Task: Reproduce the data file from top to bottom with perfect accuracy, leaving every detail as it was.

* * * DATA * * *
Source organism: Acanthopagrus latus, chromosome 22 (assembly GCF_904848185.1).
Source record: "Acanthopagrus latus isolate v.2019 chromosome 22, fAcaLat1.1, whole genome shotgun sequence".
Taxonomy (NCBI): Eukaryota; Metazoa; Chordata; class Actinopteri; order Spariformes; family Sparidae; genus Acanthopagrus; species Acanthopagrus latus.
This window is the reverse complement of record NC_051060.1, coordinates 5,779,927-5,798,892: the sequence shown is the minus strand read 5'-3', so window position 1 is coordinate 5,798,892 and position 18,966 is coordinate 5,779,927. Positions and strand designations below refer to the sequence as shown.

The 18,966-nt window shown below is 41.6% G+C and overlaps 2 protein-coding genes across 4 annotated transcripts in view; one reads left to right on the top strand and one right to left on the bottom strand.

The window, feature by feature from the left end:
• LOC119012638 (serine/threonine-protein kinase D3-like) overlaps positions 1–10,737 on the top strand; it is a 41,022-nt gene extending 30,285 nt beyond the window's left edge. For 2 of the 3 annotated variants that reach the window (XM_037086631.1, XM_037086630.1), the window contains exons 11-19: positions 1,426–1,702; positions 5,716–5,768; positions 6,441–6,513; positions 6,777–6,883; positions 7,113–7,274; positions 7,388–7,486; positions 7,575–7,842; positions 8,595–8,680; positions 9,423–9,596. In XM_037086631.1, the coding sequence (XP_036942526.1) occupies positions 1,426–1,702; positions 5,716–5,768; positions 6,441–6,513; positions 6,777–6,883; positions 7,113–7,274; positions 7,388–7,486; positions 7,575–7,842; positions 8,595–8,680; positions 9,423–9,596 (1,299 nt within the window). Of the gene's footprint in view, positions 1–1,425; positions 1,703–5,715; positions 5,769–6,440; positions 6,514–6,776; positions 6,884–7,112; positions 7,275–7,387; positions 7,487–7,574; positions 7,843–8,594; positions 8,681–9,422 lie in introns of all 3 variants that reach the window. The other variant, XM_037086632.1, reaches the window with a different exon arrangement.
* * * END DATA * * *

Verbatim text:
Source organism: Acanthopagrus latus, chromosome 22 (assembly GCF_904848185.1).
Source record: "Acanthopagrus latus isolate v.2019 chromosome 22, fAcaLat1.1, whole genome shotgun sequence".
Taxonomy (NCBI): Eukaryota; Metazoa; Chordata; class Actinopteri; order Spariformes; family Sparidae; genus Acanthopagrus; species Acanthopagrus latus.
This window is the reverse complement of record NC_051060.1, coordinates 5,779,927-5,798,892: the sequence shown is the minus strand read 5'-3', so window position 1 is coordinate 5,798,892 and position 18,966 is coordinate 5,779,927. Positions and strand designations below refer to the sequence as shown.

The 18,966-nt window shown below is 41.6% G+C and overlaps 2 protein-coding genes across 4 annotated transcripts in view; one reads left to right on the top strand and one right to left on the bottom strand.

The window, feature by feature from the left end:
• LOC119012638 (serine/threonine-protein kinase D3-like) overlaps positions 1–10,737 on the top strand; it is a 41,022-nt gene extending 30,285 nt beyond the window's left edge. For 2 of the 3 annotated variants that reach the window (XM_037086631.1, XM_037086630.1), the window contains exons 11-19: positions 1,426–1,702; positions 5,716–5,768; positions 6,441–6,513; positions 6,777–6,883; positions 7,113–7,274; positions 7,388–7,486; positions 7,575–7,842; positions 8,595–8,680; positions 9,423–9,596. In XM_037086631.1, the coding sequence (XP_036942526.1) occupies positions 1,426–1,702; positions 5,716–5,768; positions 6,441–6,513; positions 6,777–6,883; positions 7,113–7,274; positions 7,388–7,486; positions 7,575–7,842; positions 8,595–8,680; positions 9,423–9,596 (1,299 nt within the window). Of the gene's footprint in view, positions 1–1,425; positions 1,703–5,715; positions 5,769–6,440; positions 6,514–6,776; positions 6,884–7,112; positions 7,275–7,387; positions 7,487–7,574; positions 7,843–8,594; positions 8,681–9,422 lie in introns of all 3 variants that reach the window. The other variant, XM_037086632.1, reaches the window with a different exon arrangement.